If you happen to be a materialist, it can be easy to unlearn what magic is supposed to do. Some people say that magic, as opposed to the natural world, is somehow not scientifically observable. This is not quite right. If you have a ritual that can be used to summon the demon Valtherastices, then by induction we can say, very scientifically, that we did some tests and found that the ritual, in fact, summons Valtherastices. Spells in fictional settings, and for the most part in the imaginings to real-life practicioners, do actually have observable effects-- why else would people perform them?
Even when the effect is low, like a spell that has only a 2% chance to summon Valtherastices, or when it is distant, like he may only appear years later, the spell can still be empirically verified once your wizards start introducing double-blind experiments and large sample sizes. "Hmm, looks like .03 of the group that performed the ritual summoned Valtherastices after two decades, and only 0.01 of the control group did. That's a p-score we can feel confident in."
So magic is not about an uncertain effect. It is not, in that way, mysterious. Having a system, such that might be studied in a wizard's college or an alchemist's lab, does not make magic unmagical or a mere branch of science. What is different is the connection. The natural world only allows an effect if the cause can somehow push the matter of the world to make that it happen. A wire carries an electric current because of the direct interaction of elections along every step of the line. Magic does not work like this. Magic ties a cause to an effect without necessarily manipulating matter in this same lawful way. Magic does not work through nature, it is above nature. Hence, supernatural.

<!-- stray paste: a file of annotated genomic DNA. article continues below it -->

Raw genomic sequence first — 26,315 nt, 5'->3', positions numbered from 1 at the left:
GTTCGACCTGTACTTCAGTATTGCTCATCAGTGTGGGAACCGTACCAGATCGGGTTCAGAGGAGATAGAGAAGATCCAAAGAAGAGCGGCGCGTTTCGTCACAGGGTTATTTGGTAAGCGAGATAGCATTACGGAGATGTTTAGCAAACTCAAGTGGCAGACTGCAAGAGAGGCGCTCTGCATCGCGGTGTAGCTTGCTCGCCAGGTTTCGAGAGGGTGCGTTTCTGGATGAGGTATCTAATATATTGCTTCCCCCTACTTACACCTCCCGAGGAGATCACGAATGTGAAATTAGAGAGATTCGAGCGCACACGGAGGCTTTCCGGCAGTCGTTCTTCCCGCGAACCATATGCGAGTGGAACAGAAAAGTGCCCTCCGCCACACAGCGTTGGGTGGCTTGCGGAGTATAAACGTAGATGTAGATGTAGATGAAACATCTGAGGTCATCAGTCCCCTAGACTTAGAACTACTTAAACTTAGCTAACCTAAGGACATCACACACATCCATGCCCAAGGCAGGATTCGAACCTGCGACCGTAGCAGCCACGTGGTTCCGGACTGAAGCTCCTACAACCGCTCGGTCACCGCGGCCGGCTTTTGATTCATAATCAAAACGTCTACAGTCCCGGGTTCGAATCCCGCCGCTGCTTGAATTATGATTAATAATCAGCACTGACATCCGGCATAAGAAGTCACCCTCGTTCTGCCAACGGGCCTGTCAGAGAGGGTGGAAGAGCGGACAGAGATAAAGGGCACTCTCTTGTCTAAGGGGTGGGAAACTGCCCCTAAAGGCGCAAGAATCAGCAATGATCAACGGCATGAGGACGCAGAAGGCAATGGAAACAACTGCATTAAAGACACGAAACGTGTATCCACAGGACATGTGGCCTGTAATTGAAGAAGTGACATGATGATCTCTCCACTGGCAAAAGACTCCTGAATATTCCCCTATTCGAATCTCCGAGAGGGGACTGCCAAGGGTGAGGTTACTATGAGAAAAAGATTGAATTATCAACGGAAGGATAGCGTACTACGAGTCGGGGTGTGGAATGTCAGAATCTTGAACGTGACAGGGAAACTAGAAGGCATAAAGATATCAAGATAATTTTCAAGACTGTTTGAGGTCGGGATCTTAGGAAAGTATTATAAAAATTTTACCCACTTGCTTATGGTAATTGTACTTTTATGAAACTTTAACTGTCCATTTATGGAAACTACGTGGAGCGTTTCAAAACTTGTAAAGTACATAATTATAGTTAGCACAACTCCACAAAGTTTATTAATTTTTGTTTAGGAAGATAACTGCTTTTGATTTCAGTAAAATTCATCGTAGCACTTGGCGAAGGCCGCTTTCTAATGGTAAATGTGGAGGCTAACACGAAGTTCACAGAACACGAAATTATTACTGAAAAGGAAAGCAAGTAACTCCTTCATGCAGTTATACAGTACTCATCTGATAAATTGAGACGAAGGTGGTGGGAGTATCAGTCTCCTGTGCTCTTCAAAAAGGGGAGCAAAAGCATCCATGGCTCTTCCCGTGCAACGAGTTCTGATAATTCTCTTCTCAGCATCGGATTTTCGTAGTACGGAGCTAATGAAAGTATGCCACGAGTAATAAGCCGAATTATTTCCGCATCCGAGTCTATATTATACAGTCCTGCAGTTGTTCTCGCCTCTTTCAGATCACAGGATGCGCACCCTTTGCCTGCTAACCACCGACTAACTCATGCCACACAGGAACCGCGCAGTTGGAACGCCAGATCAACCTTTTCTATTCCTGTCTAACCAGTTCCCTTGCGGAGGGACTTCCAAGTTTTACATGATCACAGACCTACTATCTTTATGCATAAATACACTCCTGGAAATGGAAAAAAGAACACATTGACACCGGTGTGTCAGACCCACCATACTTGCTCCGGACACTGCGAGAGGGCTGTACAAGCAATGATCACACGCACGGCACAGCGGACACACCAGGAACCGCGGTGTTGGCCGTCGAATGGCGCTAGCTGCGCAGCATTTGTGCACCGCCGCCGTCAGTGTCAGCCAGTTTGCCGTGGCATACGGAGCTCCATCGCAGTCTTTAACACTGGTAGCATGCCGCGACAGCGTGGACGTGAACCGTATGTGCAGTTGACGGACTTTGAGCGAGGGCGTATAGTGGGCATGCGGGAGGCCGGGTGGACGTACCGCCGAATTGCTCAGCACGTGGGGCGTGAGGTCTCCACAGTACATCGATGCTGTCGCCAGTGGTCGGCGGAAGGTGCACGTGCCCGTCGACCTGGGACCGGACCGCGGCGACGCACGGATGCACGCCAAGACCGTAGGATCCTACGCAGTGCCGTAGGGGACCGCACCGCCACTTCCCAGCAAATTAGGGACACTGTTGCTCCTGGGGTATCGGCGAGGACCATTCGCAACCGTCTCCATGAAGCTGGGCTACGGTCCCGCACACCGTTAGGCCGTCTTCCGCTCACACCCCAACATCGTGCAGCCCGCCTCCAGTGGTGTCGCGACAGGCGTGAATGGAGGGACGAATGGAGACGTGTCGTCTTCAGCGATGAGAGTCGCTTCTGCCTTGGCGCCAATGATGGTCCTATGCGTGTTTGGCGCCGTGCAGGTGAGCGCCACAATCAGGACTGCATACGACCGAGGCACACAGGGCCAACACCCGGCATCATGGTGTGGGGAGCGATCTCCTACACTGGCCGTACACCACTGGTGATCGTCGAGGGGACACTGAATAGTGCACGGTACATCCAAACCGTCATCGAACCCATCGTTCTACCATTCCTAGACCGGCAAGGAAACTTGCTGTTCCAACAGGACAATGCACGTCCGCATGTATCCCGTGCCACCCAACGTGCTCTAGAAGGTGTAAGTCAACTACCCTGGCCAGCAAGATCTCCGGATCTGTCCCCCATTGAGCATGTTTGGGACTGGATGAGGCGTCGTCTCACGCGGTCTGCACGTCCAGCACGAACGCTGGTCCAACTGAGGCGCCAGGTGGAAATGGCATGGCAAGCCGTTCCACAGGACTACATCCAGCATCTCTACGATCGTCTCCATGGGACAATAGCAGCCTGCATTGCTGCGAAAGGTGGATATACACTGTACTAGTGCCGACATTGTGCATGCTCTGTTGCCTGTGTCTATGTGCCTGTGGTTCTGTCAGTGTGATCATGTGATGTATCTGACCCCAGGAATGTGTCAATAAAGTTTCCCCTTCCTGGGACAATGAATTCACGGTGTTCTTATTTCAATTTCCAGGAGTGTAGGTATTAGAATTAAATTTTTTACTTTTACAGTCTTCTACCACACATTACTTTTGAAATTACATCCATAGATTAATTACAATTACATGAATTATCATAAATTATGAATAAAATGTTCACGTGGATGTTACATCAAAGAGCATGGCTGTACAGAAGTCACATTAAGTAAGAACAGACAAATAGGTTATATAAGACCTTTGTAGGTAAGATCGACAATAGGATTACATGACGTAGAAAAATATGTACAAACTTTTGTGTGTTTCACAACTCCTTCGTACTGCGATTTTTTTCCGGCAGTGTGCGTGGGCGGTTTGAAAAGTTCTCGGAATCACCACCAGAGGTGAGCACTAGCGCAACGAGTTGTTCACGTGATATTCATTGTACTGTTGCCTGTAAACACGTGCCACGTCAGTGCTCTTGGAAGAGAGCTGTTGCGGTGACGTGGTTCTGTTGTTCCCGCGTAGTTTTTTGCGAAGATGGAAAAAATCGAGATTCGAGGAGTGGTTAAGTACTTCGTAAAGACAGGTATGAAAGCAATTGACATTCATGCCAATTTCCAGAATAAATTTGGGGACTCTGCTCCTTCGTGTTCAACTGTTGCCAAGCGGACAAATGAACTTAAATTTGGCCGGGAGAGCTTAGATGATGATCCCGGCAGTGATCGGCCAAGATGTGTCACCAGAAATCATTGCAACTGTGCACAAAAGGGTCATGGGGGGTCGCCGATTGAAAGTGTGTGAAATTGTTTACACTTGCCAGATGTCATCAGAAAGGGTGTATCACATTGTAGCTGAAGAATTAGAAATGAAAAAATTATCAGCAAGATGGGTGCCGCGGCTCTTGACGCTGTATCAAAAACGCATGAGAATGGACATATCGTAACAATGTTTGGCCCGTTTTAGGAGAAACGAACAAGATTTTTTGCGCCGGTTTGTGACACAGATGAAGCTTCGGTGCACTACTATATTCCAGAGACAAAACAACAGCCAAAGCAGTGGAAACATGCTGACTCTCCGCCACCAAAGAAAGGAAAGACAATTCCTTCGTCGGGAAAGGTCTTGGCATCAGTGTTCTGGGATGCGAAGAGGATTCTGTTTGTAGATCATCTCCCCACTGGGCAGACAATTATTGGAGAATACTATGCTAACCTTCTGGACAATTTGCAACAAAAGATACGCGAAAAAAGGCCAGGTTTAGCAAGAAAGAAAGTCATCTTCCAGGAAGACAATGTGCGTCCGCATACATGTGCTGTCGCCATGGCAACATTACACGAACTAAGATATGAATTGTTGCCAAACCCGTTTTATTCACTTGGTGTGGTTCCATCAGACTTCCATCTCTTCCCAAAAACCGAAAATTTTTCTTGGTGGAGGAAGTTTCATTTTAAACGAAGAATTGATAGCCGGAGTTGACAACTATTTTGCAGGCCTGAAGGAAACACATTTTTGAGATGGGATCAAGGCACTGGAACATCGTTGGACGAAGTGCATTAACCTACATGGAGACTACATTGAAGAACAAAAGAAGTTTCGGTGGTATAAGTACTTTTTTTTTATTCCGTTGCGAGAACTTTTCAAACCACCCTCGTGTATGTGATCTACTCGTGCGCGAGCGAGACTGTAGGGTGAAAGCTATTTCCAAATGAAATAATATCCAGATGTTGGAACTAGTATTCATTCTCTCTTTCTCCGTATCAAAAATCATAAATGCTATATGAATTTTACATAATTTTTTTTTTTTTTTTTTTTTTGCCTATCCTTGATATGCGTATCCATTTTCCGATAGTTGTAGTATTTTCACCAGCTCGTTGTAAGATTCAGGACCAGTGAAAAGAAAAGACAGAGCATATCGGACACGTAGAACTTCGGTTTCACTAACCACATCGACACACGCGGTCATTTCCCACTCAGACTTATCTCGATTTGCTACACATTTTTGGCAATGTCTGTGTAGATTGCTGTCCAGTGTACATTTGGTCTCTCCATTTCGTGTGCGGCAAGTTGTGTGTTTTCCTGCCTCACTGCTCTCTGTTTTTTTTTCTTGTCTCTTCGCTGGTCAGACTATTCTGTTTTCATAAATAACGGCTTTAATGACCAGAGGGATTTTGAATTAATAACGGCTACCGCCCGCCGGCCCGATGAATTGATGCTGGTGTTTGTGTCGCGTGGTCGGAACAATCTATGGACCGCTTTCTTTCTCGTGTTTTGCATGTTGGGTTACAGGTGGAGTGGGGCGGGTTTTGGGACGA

Sure a ritual may require you to make a physical connection or satisfy material conditions, but this merely activates the magic. It is simply a correspondence, like pre-established harmony. When the connection between a particular cause and effect are unknown in physics, physicists start trying to figure out what that connection could be. In this way, they predict things like the Higgs-Boson before actually discovering it. In magic you cannot do this, because there is nothing to predict. It is simply a black box that checks if a condition is met, then spits out an answer.
A diagram of a human's rifle, which uses combustion and other chemical reactions, can explain each step, in increasingly fine detail. A diagram of an orc's rifle, which uses psychic power, can only explain on the level of "IF there is metal in the clip, THEN magic makes bullets shoot out of the barrel."
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